Litigation and Arbitration

International litigation lawyer

Chinese companies love using China-style force majeure provisions to take advantage of foreign companies unfamiliar with Chinese law. Our China lawyers (mostly our China contract and dispute resolution lawyers) see this all the time. It is common for international contracts to include a force majeure provision, but those proposed by Chinese companies are anything but

International trade lawyersOn March 6, 2019, The American Kitchen Cabinet Alliance, consisting of 27 United States domestic producers, (Petitioner), filed antidumping (AD) and countervailing duty (CVD) petitions against Wooden Cabinets and Vanities (“Wood Cabinets”) from China. A copy of that petition can be found here.

Under U.S. trade laws, a domestic industry can petition the U.S.

Dumping China Thailand Taiwan India Carbon Steel

Vulcan Steel Products Inc. (Petitioner) on February 19, 2019, filed antidumping (AD) and countervailing duty (CVD) petitions against Carbon and Alloy Steel Threaded Rod (“Steel Threaded Rod”) from China, India, Taiwan and Thailand.

Under U.S. trade laws, a domestic industry can petition the U.S. Department of Commerce (“DOC”) and U.S. International Trade Commission (“ITC”) to

China litigation lawyersMany years ago a US company came to us wanting to sue a Chinese company in China. Legally, its case was very strong and we told the company that. But we also told the company that we had serious doubts about its ability to prevail in a Chinese court because we didn’t like the case’s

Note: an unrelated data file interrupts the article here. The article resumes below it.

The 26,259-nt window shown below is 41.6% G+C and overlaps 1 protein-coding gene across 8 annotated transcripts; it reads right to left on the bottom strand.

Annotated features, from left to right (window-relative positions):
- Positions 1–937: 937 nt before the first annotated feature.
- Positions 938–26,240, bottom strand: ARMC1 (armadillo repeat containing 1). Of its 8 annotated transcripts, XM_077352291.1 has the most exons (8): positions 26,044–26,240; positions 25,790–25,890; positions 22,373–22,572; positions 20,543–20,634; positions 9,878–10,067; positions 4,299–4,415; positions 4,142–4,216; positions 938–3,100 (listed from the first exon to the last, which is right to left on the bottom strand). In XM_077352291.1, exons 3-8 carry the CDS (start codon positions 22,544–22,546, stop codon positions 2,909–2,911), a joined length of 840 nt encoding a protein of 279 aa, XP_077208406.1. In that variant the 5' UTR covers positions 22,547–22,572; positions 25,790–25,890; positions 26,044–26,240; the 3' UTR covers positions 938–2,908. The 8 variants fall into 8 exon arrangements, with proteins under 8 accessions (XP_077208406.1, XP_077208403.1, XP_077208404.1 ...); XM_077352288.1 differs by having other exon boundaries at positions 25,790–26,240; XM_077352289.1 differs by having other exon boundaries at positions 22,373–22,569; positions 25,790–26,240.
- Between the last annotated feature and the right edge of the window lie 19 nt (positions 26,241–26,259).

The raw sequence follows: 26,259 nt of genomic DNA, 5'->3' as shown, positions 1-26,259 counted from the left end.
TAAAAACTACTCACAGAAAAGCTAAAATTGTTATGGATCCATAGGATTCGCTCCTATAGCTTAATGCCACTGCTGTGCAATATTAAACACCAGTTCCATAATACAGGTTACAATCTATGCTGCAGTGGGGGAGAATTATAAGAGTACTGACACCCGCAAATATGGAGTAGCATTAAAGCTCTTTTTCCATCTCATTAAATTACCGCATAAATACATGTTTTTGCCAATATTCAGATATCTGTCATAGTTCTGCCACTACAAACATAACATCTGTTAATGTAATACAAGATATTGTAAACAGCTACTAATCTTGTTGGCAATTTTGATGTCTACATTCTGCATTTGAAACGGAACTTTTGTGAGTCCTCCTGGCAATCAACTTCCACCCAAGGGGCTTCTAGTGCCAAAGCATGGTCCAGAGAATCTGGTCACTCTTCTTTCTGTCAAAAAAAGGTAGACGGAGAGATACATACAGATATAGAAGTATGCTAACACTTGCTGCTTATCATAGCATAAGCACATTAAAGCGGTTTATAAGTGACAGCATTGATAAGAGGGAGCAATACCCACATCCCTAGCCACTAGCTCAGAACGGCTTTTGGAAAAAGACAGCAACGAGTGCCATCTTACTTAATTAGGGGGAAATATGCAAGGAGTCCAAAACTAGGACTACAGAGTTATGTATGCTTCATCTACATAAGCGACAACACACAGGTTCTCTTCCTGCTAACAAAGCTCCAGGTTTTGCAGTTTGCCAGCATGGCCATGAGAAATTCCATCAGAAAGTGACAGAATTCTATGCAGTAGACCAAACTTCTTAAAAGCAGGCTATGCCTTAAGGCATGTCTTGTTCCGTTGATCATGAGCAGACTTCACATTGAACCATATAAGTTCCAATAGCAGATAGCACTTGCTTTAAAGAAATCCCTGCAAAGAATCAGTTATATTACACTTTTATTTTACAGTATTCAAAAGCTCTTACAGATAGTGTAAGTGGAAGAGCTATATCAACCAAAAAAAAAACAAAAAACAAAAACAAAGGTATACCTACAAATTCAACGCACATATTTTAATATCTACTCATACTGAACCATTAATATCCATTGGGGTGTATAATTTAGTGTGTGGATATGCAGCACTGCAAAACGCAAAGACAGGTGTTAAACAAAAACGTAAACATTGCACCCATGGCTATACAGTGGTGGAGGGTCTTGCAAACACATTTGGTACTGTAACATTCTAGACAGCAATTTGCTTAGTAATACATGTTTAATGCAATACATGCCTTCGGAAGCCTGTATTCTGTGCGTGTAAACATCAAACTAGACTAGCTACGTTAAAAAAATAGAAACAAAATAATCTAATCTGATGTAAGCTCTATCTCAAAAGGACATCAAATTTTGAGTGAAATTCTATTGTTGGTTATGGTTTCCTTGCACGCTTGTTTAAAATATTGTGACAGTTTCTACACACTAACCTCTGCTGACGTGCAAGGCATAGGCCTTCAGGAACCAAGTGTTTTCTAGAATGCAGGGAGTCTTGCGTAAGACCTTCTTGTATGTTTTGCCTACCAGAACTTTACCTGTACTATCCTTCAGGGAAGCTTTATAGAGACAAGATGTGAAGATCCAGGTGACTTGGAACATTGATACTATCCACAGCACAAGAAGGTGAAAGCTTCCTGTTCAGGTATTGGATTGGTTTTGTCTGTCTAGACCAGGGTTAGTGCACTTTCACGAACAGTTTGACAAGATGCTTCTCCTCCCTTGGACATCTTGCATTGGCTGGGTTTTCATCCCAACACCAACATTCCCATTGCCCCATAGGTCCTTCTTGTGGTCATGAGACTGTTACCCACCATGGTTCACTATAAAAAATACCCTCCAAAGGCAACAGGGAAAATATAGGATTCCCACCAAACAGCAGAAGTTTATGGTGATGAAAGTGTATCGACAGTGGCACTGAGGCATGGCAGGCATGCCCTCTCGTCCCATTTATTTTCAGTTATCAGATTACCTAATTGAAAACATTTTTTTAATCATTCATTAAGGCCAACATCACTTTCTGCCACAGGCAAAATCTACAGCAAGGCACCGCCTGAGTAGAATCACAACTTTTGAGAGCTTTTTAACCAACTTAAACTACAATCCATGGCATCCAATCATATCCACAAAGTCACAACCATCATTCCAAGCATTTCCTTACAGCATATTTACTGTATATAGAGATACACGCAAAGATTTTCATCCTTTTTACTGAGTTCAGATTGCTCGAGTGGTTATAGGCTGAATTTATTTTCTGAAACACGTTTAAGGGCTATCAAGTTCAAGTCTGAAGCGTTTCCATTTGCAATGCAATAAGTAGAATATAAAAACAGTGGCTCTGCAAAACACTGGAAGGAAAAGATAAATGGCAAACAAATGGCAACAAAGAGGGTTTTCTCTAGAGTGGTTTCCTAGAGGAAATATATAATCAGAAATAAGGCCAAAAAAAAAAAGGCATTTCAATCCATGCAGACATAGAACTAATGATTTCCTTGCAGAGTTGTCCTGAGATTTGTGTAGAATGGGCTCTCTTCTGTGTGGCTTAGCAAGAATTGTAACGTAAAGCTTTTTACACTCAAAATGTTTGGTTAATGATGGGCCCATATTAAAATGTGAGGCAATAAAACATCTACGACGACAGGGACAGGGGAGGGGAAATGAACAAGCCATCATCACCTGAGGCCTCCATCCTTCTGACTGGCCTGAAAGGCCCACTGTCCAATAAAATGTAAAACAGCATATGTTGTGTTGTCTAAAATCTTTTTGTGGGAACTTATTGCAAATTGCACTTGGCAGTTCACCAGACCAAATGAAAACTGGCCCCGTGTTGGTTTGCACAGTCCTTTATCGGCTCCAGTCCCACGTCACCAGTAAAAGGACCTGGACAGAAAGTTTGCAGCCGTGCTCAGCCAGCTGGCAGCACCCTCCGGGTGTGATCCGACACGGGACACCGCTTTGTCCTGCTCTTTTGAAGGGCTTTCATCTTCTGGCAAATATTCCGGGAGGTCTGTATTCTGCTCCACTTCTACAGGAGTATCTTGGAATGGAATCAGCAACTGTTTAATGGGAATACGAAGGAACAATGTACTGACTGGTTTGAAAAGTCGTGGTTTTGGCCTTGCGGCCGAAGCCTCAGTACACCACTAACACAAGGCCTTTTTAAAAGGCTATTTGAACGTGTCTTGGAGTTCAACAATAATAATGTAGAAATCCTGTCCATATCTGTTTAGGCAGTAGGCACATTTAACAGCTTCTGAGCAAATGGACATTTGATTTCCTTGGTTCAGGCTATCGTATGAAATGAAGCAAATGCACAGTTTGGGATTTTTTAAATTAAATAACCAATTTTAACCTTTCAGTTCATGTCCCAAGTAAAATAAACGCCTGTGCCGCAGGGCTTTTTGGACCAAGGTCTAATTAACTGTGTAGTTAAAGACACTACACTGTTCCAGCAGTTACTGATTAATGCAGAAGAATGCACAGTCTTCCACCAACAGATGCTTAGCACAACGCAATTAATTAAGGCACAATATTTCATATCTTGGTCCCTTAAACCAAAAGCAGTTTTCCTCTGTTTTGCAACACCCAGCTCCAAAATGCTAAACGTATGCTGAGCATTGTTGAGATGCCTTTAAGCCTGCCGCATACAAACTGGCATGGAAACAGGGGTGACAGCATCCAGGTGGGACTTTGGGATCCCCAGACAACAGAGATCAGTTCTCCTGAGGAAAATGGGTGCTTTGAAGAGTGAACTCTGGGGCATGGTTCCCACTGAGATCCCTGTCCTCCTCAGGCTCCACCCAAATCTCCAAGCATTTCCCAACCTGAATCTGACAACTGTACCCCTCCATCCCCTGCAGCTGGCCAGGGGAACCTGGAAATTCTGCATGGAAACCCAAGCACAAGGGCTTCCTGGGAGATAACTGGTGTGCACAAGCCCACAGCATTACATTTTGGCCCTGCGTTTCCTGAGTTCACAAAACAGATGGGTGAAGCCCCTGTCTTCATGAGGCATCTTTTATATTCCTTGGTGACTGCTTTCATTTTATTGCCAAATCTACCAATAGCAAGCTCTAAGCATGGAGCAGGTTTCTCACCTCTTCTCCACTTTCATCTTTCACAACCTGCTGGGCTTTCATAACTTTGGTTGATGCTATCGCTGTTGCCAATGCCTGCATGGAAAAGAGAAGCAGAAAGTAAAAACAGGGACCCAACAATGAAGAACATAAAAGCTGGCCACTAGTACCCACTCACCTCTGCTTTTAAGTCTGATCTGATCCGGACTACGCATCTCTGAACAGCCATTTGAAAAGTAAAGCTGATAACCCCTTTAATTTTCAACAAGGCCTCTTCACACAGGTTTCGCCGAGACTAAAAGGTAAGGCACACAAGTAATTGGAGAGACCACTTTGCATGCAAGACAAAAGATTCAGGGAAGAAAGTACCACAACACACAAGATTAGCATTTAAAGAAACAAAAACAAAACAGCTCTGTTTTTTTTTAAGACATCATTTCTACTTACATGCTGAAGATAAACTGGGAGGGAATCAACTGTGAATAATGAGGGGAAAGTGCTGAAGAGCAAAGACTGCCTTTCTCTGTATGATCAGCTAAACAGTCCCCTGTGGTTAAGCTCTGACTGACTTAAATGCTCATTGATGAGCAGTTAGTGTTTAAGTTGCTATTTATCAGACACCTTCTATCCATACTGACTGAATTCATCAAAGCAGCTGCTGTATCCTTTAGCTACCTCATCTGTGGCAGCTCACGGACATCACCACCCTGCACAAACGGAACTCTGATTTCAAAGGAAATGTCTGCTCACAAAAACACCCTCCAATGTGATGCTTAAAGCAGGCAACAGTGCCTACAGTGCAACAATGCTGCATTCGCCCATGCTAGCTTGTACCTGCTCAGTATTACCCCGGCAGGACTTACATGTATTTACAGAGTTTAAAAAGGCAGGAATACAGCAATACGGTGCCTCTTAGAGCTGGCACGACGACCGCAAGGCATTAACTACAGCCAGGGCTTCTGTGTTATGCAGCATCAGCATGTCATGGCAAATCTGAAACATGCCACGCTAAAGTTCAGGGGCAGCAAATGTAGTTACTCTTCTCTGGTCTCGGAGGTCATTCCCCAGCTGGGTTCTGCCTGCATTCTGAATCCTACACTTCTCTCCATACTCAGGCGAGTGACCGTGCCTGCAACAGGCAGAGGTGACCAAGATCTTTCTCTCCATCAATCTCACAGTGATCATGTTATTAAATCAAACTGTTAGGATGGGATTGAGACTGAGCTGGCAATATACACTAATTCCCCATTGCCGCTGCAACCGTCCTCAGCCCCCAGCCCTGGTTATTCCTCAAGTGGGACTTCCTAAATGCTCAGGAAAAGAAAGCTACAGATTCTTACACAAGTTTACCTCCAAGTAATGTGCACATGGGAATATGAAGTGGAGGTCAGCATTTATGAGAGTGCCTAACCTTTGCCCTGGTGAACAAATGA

On February 4, 2019, The American Institute of Steel Construction, LLC (Petitioner) filed antidumping (AD) and countervailing duty (CVD) petitions against Fabricated Structural Steel (“FSS”) from Canada, China and Mexico. You can see that petition here.

Under U.S. trade laws, a domestic industry can petition the U.S. Department of Commerce (“DOC”) and U.S. International Trade

Huawei indictments for IP theftThe re-opening of the U.S. government has brought with it a renewed assault on Chinese telecoms manufacturer Huawei and its U.S. subsidiary. On January 28, the U.S. Department of Justice unsealed two indictments against Huawei. The first indictment concerns ongoing claims against Huawei and its CFO, Meng Wanzhou, for allegedly violating U.S. sanctions against Iran.

China cryptocurrency

The Shenzhen Court of International Arbitration (SCIA) of China recently published a case analysis (link in Chinese) on contract disputes between parties to a share transfer agreement involving cryptocurrencies.

In this case, an unnamed applicant engaged the respondent to manage and invest in a pool of cryptocurrencies (Bitcoin, Bitcoin Cash and Bitcoin Diamond) on behalf